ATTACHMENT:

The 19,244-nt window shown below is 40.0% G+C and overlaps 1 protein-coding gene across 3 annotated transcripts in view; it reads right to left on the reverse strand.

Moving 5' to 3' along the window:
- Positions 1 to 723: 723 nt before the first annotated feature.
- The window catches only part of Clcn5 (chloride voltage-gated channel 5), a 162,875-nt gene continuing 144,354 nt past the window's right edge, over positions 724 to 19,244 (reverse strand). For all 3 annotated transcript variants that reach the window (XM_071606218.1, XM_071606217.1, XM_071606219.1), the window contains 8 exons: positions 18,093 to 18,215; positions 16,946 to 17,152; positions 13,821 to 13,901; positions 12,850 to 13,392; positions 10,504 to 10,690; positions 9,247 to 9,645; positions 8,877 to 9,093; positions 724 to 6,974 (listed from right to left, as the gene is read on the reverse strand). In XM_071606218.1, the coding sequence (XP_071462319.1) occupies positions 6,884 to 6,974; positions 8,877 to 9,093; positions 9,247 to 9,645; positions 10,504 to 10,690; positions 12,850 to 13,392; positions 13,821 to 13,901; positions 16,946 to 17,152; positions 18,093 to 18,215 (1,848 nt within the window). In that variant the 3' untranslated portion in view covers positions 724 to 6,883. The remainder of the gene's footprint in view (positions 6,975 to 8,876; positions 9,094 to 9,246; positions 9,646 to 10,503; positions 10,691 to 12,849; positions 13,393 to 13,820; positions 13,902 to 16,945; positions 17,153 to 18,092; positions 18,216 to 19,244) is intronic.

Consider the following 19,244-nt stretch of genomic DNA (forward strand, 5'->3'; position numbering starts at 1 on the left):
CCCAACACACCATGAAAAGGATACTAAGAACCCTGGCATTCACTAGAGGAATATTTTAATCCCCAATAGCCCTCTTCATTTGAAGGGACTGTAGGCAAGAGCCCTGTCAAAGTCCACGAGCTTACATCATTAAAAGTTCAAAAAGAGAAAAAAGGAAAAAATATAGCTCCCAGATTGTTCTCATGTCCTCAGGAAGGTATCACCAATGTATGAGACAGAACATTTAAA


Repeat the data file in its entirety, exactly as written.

The 19,244-nt window shown below is 40.0% G+C and overlaps 1 protein-coding gene across 3 annotated transcripts in view; it reads right to left on the reverse strand.

Moving 5' to 3' along the window:
- Positions 1 to 723: 723 nt before the first annotated feature.
- The window catches only part of Clcn5 (chloride voltage-gated channel 5), a 162,875-nt gene continuing 144,354 nt past the window's right edge, over positions 724 to 19,244 (reverse strand). For all 3 annotated transcript variants that reach the window (XM_071606218.1, XM_071606217.1, XM_071606219.1), the window contains 8 exons: positions 18,093 to 18,215; positions 16,946 to 17,152; positions 13,821 to 13,901; positions 12,850 to 13,392; positions 10,504 to 10,690; positions 9,247 to 9,645; positions 8,877 to 9,093; positions 724 to 6,974 (listed from right to left, as the gene is read on the reverse strand). In XM_071606218.1, the coding sequence (XP_071462319.1) occupies positions 6,884 to 6,974; positions 8,877 to 9,093; positions 9,247 to 9,645; positions 10,504 to 10,690; positions 12,850 to 13,392; positions 13,821 to 13,901; positions 16,946 to 17,152; positions 18,093 to 18,215 (1,848 nt within the window). In that variant the 3' untranslated portion in view covers positions 724 to 6,883. The remainder of the gene's footprint in view (positions 6,975 to 8,876; positions 9,094 to 9,246; positions 9,646 to 10,503; positions 10,691 to 12,849; positions 13,393 to 13,820; positions 13,902 to 16,945; positions 17,153 to 18,092; positions 18,216 to 19,244) is intronic.

Consider the following 19,244-nt stretch of genomic DNA (forward strand, 5'->3'; position numbering starts at 1 on the left):
CCCAACACACCATGAAAAGGATACTAAGAACCCTGGCATTCACTAGAGGAATATTTTAATCCCCAATAGCCCTCTTCATTTGAAGGGACTGTAGGCAAGAGCCCTGTCAAAGTCCACGAGCTTACATCATTAAAAGTTCAAAAAGAGAAAAAAGGAAAAAATATAGCTCCCAGATTGTTCTCATGTCCTCAGGAAGGTATCACCAATGTATGAGACAGAACATTTAAA